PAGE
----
Older Americans Act (OAA) and Providing Assistance to Seniors

Every year, elder rights advocates and others attend the National Home and Community Based Services Conferences, which brings together professionals in various fields to discuss the state of independent living for older adults and those with disabilities. The conference is sponsored by the National Association of States United for Aging and Disability, and it has more than 1,400 participants. Indeed, Kathy Greenlee, the Assistant Secretary for Aging, gave an opening speech that marked the 50th anniversary of the Older Americans Act (OAA).

When we think about nursing home abuse and neglect, most of us imagine a scenario in which a healthcare professional or nursing home employee mistreats an elderly resident. However, a recent study conducted by Cornell University Weill Medical College found that many facilities actually see “a high level of resident-to-resident elder mistreatment.”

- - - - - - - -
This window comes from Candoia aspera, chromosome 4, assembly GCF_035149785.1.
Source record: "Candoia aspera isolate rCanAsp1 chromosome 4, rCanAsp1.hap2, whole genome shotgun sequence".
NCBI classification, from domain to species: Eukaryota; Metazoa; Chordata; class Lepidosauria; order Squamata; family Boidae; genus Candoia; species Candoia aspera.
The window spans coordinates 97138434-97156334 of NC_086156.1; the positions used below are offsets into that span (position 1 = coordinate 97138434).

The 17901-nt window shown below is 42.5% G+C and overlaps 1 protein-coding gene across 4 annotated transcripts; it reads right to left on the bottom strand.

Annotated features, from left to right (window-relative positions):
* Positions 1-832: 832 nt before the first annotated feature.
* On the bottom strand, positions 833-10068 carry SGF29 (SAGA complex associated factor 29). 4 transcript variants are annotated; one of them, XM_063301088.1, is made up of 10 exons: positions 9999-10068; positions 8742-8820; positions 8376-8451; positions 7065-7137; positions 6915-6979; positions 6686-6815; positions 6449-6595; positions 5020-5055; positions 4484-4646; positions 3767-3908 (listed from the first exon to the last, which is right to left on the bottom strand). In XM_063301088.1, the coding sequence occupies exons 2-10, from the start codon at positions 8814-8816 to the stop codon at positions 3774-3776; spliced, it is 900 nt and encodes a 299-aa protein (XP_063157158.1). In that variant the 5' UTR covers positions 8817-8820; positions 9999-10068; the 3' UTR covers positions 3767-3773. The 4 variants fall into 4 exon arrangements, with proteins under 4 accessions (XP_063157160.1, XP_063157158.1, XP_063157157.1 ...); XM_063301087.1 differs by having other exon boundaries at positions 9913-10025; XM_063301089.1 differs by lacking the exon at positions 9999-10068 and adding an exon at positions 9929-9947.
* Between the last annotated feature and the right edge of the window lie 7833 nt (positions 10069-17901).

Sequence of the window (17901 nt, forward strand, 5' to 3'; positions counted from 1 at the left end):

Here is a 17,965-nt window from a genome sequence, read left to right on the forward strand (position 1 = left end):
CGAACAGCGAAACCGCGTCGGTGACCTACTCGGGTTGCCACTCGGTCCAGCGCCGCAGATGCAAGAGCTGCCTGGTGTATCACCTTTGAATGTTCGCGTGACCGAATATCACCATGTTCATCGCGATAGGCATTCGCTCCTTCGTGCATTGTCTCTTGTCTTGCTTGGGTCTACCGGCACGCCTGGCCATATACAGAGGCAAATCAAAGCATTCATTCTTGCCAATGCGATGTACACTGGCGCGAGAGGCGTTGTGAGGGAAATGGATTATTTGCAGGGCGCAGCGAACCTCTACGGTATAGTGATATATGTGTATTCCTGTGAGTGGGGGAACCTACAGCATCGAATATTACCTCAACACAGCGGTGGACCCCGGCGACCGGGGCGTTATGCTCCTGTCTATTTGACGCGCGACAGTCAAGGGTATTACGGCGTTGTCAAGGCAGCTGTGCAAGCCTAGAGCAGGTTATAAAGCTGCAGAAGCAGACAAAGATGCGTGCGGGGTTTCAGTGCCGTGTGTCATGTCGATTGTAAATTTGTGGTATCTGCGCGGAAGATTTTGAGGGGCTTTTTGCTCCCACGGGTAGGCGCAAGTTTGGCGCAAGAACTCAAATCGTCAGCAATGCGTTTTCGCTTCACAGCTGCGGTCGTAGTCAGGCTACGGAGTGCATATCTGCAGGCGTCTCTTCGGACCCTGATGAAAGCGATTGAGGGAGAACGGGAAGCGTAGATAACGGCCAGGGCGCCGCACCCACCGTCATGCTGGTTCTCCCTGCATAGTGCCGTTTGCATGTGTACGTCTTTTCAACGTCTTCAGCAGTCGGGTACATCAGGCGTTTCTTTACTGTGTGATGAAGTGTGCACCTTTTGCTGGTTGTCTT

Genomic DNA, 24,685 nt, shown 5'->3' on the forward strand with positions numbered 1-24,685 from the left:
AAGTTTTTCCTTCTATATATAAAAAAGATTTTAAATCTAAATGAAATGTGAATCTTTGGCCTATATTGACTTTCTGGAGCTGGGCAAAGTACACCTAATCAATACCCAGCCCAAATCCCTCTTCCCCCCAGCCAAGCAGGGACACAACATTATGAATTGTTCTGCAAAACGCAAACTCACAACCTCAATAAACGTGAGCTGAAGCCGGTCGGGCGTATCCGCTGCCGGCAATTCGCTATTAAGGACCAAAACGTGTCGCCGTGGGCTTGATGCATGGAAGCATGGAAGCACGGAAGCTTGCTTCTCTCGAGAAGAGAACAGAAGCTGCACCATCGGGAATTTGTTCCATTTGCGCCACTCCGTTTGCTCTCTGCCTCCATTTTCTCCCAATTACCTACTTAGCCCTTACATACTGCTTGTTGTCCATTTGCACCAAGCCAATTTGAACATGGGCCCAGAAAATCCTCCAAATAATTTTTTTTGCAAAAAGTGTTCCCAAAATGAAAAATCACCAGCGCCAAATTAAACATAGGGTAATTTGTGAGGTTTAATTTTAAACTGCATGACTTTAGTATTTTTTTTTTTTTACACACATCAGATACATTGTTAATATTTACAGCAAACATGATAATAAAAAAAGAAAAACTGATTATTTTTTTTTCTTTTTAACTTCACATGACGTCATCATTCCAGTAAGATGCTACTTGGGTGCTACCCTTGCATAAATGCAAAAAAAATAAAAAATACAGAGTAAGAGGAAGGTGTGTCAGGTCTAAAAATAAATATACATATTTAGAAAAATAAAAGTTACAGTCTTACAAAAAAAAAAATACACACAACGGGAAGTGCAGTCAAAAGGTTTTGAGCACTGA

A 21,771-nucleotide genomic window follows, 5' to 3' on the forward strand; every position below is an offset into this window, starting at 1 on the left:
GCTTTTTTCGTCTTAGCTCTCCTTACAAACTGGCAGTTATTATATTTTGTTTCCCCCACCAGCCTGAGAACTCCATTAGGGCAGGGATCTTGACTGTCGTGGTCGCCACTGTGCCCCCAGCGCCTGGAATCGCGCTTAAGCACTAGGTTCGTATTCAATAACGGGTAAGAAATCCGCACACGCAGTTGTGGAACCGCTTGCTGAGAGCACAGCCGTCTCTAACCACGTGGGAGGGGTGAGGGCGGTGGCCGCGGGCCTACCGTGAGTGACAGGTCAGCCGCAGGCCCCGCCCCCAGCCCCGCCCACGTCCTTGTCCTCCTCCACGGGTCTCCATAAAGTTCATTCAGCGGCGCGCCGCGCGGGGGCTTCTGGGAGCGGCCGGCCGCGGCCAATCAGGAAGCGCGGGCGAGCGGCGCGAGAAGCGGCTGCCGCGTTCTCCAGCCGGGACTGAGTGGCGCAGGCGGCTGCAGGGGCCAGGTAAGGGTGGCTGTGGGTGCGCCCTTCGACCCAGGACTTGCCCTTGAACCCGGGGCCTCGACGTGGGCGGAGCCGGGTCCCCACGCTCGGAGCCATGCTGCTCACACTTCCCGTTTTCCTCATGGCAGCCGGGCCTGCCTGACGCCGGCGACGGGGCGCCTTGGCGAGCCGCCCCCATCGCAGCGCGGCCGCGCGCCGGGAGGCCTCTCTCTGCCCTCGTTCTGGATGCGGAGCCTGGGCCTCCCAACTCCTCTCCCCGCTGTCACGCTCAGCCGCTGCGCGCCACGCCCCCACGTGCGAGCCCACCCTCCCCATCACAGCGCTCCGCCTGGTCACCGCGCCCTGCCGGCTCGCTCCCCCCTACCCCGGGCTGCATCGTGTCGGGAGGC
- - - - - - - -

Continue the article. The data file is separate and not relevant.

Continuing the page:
Nursing home abuse can take many different forms, and it can result in serious and life-threatening injuries to your elderly loved one. If you believe that your parent has been the victim of nursing home abuse or neglect, do not hesitate to contact an experienced San Diego elder abuse lawyer.

file0001780974018Aggressive Encounters with Fellow Residents

Statistics in Southern California suggest that elder abuse is an extremely underreported crime, which means that many older adults suffer injuries while their abuses go unpunished. A recent article in the Los Angeles Daily News reported that Los Angeles officials recently indicated that the city will take greater efforts to protect the elderly from nursing home abuse. How will these new measures work? In short, millions of dollars in funding are going to flow in from the Department of Justice and the Verizon Corporation.